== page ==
The protests are way out of line. The blockage of the Gardiner Expressway last week was not the first time the protesters have blocked roadways. Back in January they formed a human chain down Front Street during a Friday rush hour, preventing people from getting home. I have had to walk past numerous huge rallies of protesters screaming aggressively, all with the disturbing aspect of including small children, even late at night. Many of the rallies have blocked sidewalks and roads.
Last week I walked past at least a hundred police officers in full riot gear, many imported from Durham Region, waiting at Front and York in case the protesters came that way. Presumably there were similar pockets of police throughout the downtown core. That's expensive and it diverts resources from important activities like preventing crime.
When people say that the protests are terrorist acts, they have a point. Downtown workers are being held up from getting home and are being subjected to aggressive behavior in an attempt to force our government to do something about the situation in Sri Lanka. (Although it's not clear that the Canadian government can do much of anything.) That's a mild form of terrorism, but it's the same strategy.
This is not a one-off demonstration that aims to get media attention. This is months and months of disruption. Among other things, it is counter-productive for the protesters, as it is turning public opinion against their cause.
And the cause is a lot more complicated than the fact that Tamils are dying in Sri Lanka. The Tamil Tigers (LTTE) is a vicious terrorist organization. It employs child soldiers, has killed thousands of people, and has links to al Quaeda - and it wants to become the government of part of the island of Sri Lanka. The Sri Lankan government is by most reports close to finally crushing the Tamil Tigers after decades of conflict; it has not taken enough precautions to protect the Tamil population while doing so, causing a huge humanitarian crisis. The humanitarian crisis should be decried, but the cause of the Tamil Tigers is hard to support, and the protesters seem to be supporting the Tamil Tigers, not just by carrying LTTE flags, but also by carrying signs saying that the LTTE is the legitimate government of parts of Sri Lanka.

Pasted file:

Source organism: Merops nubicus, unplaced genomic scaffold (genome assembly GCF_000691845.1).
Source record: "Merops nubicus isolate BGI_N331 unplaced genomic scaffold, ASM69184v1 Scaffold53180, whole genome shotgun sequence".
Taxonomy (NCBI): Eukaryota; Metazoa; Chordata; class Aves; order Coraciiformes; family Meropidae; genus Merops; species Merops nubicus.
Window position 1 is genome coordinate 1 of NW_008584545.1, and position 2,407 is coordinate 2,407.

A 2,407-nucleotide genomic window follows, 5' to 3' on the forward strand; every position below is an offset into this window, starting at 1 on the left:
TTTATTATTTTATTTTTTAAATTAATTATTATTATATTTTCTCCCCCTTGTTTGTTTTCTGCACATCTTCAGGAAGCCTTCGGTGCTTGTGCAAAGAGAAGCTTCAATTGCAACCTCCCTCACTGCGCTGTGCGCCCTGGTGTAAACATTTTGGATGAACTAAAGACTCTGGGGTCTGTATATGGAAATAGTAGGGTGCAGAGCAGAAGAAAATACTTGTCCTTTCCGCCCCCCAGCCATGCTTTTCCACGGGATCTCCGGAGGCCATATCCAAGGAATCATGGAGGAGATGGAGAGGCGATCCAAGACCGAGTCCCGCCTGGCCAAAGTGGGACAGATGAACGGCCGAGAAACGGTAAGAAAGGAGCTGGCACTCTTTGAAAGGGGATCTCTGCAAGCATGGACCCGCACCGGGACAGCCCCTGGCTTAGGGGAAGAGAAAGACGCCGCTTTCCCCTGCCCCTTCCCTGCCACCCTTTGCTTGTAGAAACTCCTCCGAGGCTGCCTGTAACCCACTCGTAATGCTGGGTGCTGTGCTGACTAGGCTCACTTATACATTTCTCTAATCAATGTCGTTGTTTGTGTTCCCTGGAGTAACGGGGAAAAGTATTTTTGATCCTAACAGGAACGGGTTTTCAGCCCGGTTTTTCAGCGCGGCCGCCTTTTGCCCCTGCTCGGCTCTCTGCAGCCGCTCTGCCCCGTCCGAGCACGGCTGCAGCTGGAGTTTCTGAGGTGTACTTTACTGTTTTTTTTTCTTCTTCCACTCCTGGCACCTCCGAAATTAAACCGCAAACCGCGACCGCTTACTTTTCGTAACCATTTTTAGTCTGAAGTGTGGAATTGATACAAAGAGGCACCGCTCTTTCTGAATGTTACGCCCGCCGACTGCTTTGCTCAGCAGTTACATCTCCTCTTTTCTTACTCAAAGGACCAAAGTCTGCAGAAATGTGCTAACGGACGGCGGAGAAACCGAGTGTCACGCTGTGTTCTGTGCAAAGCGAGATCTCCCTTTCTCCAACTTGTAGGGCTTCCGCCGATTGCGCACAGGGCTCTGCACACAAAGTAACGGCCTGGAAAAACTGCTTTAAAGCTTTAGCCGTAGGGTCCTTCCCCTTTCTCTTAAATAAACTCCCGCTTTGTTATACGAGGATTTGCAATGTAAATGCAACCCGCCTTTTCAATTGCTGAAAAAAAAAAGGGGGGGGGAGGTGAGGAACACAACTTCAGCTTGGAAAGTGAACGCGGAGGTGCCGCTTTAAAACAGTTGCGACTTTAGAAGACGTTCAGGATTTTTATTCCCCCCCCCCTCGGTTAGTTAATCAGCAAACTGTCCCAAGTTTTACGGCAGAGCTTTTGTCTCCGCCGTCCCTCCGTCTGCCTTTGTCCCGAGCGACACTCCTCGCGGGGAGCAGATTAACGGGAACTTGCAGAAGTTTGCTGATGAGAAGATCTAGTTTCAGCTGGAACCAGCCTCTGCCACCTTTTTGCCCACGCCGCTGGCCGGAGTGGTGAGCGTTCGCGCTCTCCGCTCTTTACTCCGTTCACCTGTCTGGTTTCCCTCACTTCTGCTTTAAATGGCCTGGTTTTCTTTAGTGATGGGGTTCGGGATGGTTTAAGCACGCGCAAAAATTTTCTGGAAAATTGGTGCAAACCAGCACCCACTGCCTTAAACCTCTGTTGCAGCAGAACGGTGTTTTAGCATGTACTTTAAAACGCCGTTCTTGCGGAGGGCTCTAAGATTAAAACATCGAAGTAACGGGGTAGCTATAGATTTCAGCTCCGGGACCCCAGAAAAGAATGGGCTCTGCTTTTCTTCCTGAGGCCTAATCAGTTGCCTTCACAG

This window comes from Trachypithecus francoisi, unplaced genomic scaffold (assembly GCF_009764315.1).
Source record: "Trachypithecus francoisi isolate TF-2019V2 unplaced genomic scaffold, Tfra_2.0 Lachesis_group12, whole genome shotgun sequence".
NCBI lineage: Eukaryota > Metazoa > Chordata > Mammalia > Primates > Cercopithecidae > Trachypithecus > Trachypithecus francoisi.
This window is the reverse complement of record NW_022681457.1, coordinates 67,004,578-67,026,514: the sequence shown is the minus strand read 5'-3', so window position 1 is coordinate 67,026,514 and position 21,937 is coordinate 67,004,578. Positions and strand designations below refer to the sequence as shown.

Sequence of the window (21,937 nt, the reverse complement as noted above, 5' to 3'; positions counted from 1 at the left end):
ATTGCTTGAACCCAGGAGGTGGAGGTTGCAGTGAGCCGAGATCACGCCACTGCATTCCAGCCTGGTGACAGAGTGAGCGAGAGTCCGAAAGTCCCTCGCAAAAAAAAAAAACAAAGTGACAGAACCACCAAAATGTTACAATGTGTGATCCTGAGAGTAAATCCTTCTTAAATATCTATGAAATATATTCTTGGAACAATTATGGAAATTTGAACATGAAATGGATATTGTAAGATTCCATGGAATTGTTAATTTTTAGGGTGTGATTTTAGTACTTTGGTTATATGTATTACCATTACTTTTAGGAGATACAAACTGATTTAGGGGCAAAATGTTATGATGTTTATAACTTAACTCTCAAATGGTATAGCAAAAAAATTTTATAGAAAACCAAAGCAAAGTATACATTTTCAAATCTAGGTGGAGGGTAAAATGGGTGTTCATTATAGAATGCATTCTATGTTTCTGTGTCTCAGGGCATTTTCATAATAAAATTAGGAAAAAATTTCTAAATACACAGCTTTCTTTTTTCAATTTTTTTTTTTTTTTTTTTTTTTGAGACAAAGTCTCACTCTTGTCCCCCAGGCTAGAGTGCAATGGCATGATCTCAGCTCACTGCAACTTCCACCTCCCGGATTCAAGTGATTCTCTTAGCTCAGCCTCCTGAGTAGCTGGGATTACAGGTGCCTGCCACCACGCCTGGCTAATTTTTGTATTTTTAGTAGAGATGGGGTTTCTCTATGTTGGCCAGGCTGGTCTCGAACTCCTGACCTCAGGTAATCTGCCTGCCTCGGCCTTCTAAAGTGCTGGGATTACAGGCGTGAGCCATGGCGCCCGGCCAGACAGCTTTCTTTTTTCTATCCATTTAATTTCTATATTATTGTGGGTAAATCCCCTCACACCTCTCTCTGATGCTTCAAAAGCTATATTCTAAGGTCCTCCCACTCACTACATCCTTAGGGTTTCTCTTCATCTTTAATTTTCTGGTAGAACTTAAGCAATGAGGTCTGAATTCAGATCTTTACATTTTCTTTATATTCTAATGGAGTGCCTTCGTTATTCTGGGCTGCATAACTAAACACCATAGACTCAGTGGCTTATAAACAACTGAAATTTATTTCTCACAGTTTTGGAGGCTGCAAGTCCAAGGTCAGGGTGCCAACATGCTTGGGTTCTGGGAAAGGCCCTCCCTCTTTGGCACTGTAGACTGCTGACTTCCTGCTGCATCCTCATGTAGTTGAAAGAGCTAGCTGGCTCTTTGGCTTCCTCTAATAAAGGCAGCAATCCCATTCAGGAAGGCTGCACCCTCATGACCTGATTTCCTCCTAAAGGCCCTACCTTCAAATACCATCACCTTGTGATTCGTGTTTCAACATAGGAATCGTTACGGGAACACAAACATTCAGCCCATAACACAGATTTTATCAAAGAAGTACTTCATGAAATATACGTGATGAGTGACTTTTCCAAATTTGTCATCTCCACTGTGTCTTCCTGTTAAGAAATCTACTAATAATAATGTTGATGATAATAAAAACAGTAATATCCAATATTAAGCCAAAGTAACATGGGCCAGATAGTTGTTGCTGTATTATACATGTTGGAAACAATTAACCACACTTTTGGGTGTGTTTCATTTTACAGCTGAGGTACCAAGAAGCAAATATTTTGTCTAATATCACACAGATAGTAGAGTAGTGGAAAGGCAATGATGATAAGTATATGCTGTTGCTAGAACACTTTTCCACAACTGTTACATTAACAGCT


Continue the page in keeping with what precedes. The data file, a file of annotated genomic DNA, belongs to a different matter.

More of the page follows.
We need to be careful not to assume that all protesters support the LTTE. We need to be careful not to assume that all in the Tamil community are protesters. And we need to be sensitive to humanitarian crises. But there is nothing racist or insensitive about not supporting every protest. I do not support the Tamil Tigers, and I do not support months of disruptive protests. If the conflict really is nearing its end in Sri Lanka, this may be a very bad weekend in Toronto.